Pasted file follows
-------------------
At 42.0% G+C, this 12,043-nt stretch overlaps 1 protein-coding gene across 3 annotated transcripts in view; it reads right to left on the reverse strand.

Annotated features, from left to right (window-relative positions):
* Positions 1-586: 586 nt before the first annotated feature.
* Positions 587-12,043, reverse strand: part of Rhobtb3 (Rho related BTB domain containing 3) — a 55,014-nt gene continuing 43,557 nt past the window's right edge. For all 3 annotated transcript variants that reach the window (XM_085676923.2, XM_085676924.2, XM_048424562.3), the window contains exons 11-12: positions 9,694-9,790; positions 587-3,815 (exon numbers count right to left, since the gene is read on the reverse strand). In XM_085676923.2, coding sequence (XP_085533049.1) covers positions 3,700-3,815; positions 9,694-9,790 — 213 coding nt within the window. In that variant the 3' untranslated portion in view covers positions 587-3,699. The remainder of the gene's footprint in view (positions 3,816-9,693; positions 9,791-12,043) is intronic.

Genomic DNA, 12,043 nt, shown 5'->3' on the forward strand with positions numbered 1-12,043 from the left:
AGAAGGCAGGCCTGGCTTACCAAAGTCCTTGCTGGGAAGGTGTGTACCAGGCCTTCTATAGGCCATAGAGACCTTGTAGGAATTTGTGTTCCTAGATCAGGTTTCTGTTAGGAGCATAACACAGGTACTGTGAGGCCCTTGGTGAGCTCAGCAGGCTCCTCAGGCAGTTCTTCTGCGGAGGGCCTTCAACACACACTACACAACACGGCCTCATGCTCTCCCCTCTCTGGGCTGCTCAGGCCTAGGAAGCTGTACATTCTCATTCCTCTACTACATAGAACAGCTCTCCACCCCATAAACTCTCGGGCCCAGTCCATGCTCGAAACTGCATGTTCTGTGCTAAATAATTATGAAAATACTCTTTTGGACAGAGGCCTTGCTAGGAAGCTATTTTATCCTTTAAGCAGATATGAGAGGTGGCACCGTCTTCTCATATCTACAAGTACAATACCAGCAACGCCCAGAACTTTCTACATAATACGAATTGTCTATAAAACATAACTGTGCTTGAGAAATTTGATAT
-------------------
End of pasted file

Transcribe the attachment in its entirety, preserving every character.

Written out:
At 42.0% G+C, this 12,043-nt stretch overlaps 1 protein-coding gene across 3 annotated transcripts in view; it reads right to left on the reverse strand.

Annotated features, from left to right (window-relative positions):
* Positions 1-586: 586 nt before the first annotated feature.
* Positions 587-12,043, reverse strand: part of Rhobtb3 (Rho related BTB domain containing 3) — a 55,014-nt gene continuing 43,557 nt past the window's right edge. For all 3 annotated transcript variants that reach the window (XM_085676923.2, XM_085676924.2, XM_048424562.3), the window contains exons 11-12: positions 9,694-9,790; positions 587-3,815 (exon numbers count right to left, since the gene is read on the reverse strand). In XM_085676923.2, coding sequence (XP_085533049.1) covers positions 3,700-3,815; positions 9,694-9,790 — 213 coding nt within the window. In that variant the 3' untranslated portion in view covers positions 587-3,699. The remainder of the gene's footprint in view (positions 3,816-9,693; positions 9,791-12,043) is intronic.

Genomic DNA, 12,043 nt, shown 5'->3' on the forward strand with positions numbered 1-12,043 from the left:
AGAAGGCAGGCCTGGCTTACCAAAGTCCTTGCTGGGAAGGTGTGTACCAGGCCTTCTATAGGCCATAGAGACCTTGTAGGAATTTGTGTTCCTAGATCAGGTTTCTGTTAGGAGCATAACACAGGTACTGTGAGGCCCTTGGTGAGCTCAGCAGGCTCCTCAGGCAGTTCTTCTGCGGAGGGCCTTCAACACACACTACACAACACGGCCTCATGCTCTCCCCTCTCTGGGCTGCTCAGGCCTAGGAAGCTGTACATTCTCATTCCTCTACTACATAGAACAGCTCTCCACCCCATAAACTCTCGGGCCCAGTCCATGCTCGAAACTGCATGTTCTGTGCTAAATAATTATGAAAATACTCTTTTGGACAGAGGCCTTGCTAGGAAGCTATTTTATCCTTTAAGCAGATATGAGAGGTGGCACCGTCTTCTCATATCTACAAGTACAATACCAGCAACGCCCAGAACTTTCTACATAATACGAATTGTCTATAAAACATAACTGTGCTTGAGAAATTTGATAT